The 7 Minute Solution

Today, I was going through David Mamet’s Masterclass, and he came to a part I found fascinating during his discussion of his play American Buffalo.

He talked about how human beings have an “alertness” cycle built into them when they’re doing tasks that causes them to mentally take a moment to casually check their environment every seven minutes. Also, every twenty minutes into doing something, there’s a bigger mental break as humans fully stop what they’re doing to access their situation. These are holdovers from the times of our ancestors, when paying attention to our environment could mean life or death, and are hardwired into human beings.

As a teacher, I already knew about the twenty minute rule – humans seem to have a limit of about twenty minutes to pay attention to a topic or subject before they get restless unless they’re really stimulated or engaged. After twenty minutes (some say 18), getting a class to stay on topic can be like rolling a boulder uphill, and so I follow the best practice of trying not to stay on one topic more than twenty minutes when lecturing. Instead, I will try to turn the lecture into a series of smaller parts, and when possible have activities or videos to add a little variety to things.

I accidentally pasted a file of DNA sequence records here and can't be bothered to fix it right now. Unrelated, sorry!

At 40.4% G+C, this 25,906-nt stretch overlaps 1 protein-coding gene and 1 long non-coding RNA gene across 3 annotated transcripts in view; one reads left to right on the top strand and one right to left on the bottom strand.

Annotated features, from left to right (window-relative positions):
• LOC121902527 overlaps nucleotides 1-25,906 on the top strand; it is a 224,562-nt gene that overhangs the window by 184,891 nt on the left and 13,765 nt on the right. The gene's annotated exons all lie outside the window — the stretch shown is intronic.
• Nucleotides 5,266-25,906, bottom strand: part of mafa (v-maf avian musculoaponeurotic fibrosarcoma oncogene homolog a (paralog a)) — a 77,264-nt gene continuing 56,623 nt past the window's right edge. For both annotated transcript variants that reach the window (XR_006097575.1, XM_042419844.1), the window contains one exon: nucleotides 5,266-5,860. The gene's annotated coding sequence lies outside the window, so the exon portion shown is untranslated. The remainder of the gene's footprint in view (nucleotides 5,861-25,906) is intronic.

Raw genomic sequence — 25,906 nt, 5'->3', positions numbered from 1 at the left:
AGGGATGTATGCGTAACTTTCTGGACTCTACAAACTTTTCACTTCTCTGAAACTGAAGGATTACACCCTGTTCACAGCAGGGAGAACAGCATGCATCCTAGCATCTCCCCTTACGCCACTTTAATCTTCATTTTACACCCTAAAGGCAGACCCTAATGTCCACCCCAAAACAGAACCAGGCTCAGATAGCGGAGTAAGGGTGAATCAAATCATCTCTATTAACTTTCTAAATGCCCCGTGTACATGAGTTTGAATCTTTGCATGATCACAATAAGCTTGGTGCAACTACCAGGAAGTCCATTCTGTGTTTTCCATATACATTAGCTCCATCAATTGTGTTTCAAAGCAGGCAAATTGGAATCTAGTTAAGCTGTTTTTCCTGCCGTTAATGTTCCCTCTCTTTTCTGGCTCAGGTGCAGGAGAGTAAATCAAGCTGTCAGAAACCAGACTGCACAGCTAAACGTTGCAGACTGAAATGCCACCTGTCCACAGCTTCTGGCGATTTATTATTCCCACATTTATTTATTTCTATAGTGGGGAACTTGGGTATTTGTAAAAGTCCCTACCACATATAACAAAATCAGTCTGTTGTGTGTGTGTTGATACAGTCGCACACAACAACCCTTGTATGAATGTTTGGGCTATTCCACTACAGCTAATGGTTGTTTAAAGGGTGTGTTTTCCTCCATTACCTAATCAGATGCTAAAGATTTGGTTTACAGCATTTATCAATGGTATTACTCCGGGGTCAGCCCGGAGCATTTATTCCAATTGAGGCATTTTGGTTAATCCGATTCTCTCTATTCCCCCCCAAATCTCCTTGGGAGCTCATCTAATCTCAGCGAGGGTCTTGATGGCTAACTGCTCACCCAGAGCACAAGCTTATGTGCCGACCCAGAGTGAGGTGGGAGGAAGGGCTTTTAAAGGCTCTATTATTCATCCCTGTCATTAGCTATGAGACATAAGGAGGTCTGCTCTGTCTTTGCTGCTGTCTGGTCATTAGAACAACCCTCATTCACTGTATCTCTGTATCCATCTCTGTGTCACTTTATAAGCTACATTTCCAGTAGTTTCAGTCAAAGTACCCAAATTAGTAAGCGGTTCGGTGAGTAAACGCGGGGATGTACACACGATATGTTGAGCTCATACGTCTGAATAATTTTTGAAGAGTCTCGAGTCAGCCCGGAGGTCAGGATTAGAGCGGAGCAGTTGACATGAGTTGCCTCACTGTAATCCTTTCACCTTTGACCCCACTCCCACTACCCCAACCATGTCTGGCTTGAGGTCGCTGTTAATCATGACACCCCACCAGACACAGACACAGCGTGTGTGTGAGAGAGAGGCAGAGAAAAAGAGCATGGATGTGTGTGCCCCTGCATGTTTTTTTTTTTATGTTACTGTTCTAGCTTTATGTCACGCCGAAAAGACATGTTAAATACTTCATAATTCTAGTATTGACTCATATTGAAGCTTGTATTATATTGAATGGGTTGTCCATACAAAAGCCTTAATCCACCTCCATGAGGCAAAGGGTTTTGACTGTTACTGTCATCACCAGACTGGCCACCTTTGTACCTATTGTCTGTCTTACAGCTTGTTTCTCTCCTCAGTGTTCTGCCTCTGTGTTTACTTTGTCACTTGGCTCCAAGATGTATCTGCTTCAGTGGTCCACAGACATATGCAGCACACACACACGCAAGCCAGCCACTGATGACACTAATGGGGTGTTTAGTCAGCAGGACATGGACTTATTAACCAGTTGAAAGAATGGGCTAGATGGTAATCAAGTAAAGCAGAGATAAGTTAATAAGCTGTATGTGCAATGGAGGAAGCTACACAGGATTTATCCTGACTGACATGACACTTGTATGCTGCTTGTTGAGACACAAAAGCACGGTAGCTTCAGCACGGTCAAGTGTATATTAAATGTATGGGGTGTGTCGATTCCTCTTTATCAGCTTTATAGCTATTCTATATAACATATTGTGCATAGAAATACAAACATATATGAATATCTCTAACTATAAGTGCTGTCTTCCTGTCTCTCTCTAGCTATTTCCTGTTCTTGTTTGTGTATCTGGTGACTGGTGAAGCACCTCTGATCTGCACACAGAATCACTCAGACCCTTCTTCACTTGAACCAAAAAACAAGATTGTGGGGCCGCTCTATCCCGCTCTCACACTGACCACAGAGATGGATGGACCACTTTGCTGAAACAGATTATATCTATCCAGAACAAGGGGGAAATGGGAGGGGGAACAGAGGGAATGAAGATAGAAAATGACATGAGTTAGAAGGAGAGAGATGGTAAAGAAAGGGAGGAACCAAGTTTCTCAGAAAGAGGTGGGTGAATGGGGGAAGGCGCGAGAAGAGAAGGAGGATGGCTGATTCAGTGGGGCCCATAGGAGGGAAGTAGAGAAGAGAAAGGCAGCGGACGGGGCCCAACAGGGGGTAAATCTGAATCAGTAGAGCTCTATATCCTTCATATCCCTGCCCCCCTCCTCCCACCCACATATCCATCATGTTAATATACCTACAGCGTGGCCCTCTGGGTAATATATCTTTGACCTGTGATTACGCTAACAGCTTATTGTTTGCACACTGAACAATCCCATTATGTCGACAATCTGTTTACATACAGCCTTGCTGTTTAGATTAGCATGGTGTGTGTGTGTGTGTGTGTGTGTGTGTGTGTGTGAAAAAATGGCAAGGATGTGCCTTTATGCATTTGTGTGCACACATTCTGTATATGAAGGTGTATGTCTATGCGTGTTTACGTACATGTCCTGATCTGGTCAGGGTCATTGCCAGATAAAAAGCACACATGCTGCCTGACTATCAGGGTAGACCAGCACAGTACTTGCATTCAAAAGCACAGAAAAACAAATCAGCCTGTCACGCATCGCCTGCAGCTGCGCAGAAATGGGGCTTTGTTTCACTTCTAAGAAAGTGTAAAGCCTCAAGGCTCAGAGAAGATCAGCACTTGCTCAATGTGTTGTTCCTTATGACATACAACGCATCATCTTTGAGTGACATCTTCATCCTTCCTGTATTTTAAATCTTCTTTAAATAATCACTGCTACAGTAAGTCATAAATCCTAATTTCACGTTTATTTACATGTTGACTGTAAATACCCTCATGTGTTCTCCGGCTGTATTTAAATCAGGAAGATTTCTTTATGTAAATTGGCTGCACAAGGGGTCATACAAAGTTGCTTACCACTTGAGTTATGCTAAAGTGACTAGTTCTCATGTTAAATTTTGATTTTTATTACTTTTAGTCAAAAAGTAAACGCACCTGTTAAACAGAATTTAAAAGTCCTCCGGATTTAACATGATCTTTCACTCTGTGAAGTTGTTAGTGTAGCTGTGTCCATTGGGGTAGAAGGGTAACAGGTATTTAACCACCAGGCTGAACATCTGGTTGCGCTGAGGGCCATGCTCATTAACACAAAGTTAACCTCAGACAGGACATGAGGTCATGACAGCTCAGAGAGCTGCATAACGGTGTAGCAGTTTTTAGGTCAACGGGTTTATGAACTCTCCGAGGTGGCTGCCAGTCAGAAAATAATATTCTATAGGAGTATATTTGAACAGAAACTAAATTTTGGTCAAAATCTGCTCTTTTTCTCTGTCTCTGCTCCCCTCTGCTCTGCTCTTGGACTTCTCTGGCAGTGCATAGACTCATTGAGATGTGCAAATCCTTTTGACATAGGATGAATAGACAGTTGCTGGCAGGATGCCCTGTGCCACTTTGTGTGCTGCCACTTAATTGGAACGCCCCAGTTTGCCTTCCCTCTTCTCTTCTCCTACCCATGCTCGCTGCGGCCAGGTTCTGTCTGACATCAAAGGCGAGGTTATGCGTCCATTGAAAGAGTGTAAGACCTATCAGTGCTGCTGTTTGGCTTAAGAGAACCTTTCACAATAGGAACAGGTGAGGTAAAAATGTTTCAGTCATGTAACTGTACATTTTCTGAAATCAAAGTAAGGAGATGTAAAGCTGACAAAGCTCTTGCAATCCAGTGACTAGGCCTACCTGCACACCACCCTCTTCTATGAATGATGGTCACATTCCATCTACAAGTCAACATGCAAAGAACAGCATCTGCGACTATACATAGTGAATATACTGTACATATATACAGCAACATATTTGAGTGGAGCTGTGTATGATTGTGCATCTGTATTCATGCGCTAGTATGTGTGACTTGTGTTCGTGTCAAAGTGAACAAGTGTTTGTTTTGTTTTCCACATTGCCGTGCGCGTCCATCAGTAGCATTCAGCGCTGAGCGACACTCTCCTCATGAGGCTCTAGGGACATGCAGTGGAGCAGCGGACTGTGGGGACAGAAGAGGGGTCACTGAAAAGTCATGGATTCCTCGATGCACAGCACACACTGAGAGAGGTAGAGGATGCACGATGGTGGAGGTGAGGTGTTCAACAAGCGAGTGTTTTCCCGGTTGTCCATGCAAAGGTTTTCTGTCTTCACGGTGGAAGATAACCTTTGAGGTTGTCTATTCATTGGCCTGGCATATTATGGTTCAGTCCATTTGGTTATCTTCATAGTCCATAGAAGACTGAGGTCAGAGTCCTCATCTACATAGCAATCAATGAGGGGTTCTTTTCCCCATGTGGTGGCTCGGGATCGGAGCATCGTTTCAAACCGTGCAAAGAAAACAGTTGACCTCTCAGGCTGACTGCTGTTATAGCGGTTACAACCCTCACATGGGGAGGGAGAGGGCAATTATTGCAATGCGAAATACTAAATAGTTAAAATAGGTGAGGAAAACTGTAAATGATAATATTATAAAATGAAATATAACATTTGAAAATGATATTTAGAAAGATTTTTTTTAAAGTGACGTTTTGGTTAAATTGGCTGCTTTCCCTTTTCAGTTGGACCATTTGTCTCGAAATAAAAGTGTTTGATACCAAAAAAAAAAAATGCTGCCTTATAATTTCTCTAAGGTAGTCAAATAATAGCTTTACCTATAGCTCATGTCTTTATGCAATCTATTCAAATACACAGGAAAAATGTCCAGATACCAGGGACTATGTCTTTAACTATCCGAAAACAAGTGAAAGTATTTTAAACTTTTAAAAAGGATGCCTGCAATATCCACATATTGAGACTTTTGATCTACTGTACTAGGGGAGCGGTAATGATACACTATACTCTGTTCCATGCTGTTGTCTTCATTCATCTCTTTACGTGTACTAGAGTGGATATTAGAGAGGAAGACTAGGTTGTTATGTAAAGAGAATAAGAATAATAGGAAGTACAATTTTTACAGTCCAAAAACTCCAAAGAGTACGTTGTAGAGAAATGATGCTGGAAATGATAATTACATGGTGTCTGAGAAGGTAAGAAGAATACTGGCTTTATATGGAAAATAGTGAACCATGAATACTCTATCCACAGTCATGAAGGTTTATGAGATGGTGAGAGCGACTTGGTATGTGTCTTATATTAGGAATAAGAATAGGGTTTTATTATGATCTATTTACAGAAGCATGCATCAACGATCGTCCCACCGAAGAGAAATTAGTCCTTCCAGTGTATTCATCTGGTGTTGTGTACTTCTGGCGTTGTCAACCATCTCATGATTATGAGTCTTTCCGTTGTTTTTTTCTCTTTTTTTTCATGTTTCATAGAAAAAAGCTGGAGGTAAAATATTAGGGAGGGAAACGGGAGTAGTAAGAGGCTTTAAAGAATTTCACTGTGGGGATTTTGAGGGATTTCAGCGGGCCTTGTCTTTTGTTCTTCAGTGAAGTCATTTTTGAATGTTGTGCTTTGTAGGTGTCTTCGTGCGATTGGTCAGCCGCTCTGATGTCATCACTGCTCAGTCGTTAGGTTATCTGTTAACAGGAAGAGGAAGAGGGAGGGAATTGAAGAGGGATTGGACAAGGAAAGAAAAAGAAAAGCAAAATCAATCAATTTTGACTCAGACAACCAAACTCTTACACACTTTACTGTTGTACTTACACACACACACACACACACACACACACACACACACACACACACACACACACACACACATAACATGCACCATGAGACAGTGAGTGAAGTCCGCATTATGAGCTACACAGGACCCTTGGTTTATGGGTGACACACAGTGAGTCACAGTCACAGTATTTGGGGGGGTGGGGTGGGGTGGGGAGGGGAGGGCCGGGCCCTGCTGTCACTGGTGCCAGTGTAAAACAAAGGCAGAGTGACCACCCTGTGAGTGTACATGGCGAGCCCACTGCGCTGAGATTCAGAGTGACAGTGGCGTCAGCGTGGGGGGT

But, what I didn’t know was that there’s a standard smaller “unit” of seven minutes before people’s attention does a lighter reset. Mamet himself, who spends a lot of time in theaters, gives the anecdote that if the play starts at 8:00 the audience will quiet down precisely at 8:06 as their attention shifts fully to the most interesting thing happening – the play. He claims you can set your watch by it. I haven’t been able to find many other references to it beyond many business sites claiming it’s true, although the website Medium found something similar. They did a study of their large readership’s reading habits for their blogs, and discovered that seven minutes of attention was where readers’ interest in content seemed to peak. After that it dropped off, and if articles took longer than seven minutes to read the readership was less inclined to keep reading.

So, as a writer always thinking about optimization, these numbers 7 and 20, made me wonder if there might be a hack here for writers as well. Should we as writers be calibrating our content to fit into these attention blocks as a way to achieve maximum readability and keep our audiences hooked?

Fascinating stuff!

So, to keep the reader reading, putting in a natural break paired with a dramatic question like a cliffhanger or a bit of suspense at the seven minute mark sounds like the perfect way to keep your reader on track. That way they can either stop for the moment at a good point to rest, or they can plunge on to another seven minute binge to find out what happens next.

But, how long is seven minutes of reading content?

Well, that depends on the reader and the difficulty/complexity of the content itself. However, according to your average American Adult reader reads roughly 300 words per minute. So, doing some simple math, seven minutes of reading means 2100 words.

So, to answer the question that endless numbers of new writers ask every day – “How long should my chapters be?The answer is 2100 words, or if you want to simplify it a bit, make it 2000 words (since it doesn’t hurt to wait for the slower readers).